Many will be reading Scott McKnight’s new article in the latest edition of Christianity Today. Here’s some background info on McKnight.
Scott McKnight is a redactional criticism expert who somehow got involved in the discussions over the emerging movement, and soon after considered himself “emerging.”
Actually … it began like this …
After he started writing about the emerging church on his blog Jesus Creed, his readership hits went through the roof, and his students (he teaches at North Park University in Chicago) became more interested in reading his writings. He realized that most people were not really that interested in his technical writings on redaction, but whenever he wrote about the Emerging Church, everyone listened, and he could hardly keep up with the comments on his blog (one of the most well read blogs in the entire blogospheric galactic spectrum).
This led to number of conversations between him and emerging leaders. Now that he’s intimately familiar with the emerging movement, he considers himself emerging (yes … I know about the recent “abandonment” of the term) and by Doug Pagitt’s categories would be considered emergenT (that T is important … you’ll see why if you keep reading). Not that I’ve heard Pagitt call McKnight emergenT, but because Pagitt and other emergenT leaders insist that emergenT is not defined by its theology, but rather, is simply a network of friends in conversation (deconstructive conservation mostly).
HOWEVER … Scott McKnight, although an emerging leader who has tried his hardest to be sympathetic with the concerns of emergenT leaders across the board (even emergent village etc.)–we will see more of this in his upcoming book The Blue Parakeet–has not sympathized with the most controversial aspects of the emergenT movement.
His recent article, “McLaren Emerging,” does several predictable things. Here are a few …
1) He reminds us of the distinctions between emerging (a broad movement of mostly evangelicals) and emergent (a smaller movement of the emerging movement that leans in a post-evangelical direction).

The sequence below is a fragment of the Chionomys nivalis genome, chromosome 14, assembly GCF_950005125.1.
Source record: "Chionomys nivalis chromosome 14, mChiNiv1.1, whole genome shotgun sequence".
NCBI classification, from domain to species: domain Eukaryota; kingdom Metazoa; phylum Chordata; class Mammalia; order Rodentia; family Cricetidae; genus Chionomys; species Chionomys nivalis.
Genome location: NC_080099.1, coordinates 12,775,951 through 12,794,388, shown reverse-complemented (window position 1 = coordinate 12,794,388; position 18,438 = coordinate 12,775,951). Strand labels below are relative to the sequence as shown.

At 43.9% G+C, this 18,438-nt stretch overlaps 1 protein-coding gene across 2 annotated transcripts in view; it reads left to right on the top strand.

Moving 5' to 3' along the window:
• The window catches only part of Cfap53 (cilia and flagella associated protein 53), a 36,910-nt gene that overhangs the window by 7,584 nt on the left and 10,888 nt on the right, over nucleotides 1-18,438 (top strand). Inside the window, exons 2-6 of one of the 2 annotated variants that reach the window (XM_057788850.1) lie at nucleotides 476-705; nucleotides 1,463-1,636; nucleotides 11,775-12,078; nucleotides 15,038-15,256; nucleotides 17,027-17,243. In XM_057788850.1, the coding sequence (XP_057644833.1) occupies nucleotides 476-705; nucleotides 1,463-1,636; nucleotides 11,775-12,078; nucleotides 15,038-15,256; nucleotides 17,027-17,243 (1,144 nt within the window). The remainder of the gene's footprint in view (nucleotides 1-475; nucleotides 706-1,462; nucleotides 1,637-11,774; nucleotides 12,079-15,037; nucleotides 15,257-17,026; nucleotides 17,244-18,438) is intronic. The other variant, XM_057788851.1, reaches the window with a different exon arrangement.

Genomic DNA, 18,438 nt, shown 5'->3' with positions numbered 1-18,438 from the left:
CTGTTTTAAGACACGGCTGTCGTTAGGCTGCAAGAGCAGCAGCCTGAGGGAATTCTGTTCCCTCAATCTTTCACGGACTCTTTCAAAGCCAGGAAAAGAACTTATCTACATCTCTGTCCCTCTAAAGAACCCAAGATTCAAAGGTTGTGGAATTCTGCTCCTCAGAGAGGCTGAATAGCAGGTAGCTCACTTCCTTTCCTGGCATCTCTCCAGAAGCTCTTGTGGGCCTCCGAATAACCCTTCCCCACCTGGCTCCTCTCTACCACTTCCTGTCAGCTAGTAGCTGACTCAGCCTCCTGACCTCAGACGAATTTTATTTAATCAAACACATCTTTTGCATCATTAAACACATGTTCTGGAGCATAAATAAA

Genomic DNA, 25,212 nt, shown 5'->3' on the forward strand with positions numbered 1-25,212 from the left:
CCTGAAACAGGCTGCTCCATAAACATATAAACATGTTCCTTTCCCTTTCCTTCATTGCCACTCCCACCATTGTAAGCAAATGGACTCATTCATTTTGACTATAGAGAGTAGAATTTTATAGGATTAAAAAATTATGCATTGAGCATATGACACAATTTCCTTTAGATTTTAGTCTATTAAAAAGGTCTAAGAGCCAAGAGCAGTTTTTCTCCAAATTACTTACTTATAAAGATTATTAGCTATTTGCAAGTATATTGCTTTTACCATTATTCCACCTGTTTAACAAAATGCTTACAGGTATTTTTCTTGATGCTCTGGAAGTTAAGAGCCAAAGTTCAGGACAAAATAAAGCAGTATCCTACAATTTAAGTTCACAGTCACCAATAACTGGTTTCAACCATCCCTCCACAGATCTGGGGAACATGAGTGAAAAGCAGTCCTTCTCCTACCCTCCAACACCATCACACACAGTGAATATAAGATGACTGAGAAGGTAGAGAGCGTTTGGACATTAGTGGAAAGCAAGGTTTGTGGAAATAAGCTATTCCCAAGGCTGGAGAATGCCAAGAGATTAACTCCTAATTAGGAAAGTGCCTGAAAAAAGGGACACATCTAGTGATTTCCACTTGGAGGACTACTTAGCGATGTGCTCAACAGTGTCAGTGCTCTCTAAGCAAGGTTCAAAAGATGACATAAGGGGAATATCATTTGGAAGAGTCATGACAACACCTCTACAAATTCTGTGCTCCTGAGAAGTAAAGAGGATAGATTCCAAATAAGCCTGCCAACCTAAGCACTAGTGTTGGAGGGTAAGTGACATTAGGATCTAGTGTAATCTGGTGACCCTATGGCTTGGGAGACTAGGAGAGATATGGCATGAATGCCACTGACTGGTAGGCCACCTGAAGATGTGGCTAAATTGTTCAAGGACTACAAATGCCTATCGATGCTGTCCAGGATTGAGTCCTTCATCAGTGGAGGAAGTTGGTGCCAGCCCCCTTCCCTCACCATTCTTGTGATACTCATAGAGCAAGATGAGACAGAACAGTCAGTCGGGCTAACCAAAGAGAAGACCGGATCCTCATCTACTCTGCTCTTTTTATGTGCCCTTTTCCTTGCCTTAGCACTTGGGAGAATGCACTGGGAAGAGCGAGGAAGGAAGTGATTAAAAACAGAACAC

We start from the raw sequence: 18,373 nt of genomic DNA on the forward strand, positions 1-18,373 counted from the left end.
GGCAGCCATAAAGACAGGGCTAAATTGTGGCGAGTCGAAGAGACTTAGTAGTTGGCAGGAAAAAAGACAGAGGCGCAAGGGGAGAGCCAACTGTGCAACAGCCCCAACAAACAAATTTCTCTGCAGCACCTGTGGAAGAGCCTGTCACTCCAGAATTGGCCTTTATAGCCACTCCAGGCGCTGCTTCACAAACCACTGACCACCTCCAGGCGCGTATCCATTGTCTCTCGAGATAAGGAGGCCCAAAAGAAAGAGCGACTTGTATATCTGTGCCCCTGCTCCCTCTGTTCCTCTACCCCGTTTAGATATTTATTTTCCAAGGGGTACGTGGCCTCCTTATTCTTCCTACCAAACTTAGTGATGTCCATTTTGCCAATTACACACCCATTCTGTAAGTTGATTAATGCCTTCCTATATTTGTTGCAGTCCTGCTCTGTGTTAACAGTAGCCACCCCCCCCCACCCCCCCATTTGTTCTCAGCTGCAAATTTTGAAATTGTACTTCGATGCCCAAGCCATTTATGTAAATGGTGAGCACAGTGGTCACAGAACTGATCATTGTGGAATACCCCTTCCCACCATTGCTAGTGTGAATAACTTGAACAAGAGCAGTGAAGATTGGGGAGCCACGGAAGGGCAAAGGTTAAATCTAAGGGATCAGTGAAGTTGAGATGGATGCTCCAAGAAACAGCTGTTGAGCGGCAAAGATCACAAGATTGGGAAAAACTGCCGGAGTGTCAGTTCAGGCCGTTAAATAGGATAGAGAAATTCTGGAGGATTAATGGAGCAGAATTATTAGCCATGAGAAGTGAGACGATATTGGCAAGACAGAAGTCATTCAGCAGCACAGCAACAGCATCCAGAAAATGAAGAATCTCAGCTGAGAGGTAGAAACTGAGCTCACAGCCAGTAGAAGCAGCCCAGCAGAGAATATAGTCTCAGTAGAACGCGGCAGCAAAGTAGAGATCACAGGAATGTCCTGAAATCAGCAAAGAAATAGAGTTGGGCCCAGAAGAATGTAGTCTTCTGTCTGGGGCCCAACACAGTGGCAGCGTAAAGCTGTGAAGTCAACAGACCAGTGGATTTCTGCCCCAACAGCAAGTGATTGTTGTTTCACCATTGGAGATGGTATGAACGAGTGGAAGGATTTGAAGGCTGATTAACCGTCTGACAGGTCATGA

2) McKnight depicts Brian McLaren, perhaps the most influential emergenT leader, as having become disillusioned with the “gospel” he was taught growing up in an ultra-conservative church, and sensing a great tension between the “global” message of Jesus about the “kingdom,” and the “individualistic” message about “salvation,” that he grew up with. McLaren thinks the church’s message is different from the kingdom proclamation of Jesus. The message of Jesus was peace, reconciliation, and love–”not just with God and not just in the heart, but both and more: the peace Jesus envisions is global. … through him, God was launching a new world order, a new world, a new creation.” Sounds a lot like N.T. Wright’s fresh emphasis on the new creation theme. Nothing too crazy here.
3) More specifically, McKnight tells us that McLaren questions the evangelical theology of the cross. McLaren does not believe that the Father was “venting” his wrath on the Son so that believers could have salvation (i.e. penal substitution). Rather, the central message of the cross is the repudiation of violence.
4) McKnight addresses some questions to McLaren in a kind, but challenging, way. They are predictable questions such as …
a) “What role does the Cross play in the emergent kingdom vision”? He follows this up with statement like, “The most stable location for the earliest understanding of the Cross, from Jesus all the way through the New Testament writings, is the Last Supper–and not a word is said there about violence and systemic injustice. Other words are given to explain the event: covenant, forgiveness of sins, and blood ‘poured out for many.’ Insight into the Cross must start here.” Great [point] Scott.
b) “What is the relationship of kingdom to church?” He follows this up with statements like, “According to the Newt Testament, the kingdom vision of Jesus is, it seems, only implemented through the church.”
He closes by saying, “All in All, I am hoping that McLaren’s works will lead to a massive conversation on the meaning of one word: gospel,” and by quoting Mary’s Magnificat from Luke as evidence that “Luke tells of a gospel far greater than most of us are hearing today.”
Thus … he is sympathetic with the deconstruction of emergent leaders, agreeing that the church may have missed the full significance of the message of the gospel of the kingdom, yet skeptical of the reconstruction taking place with respect to theories of atonement and ecclesiology.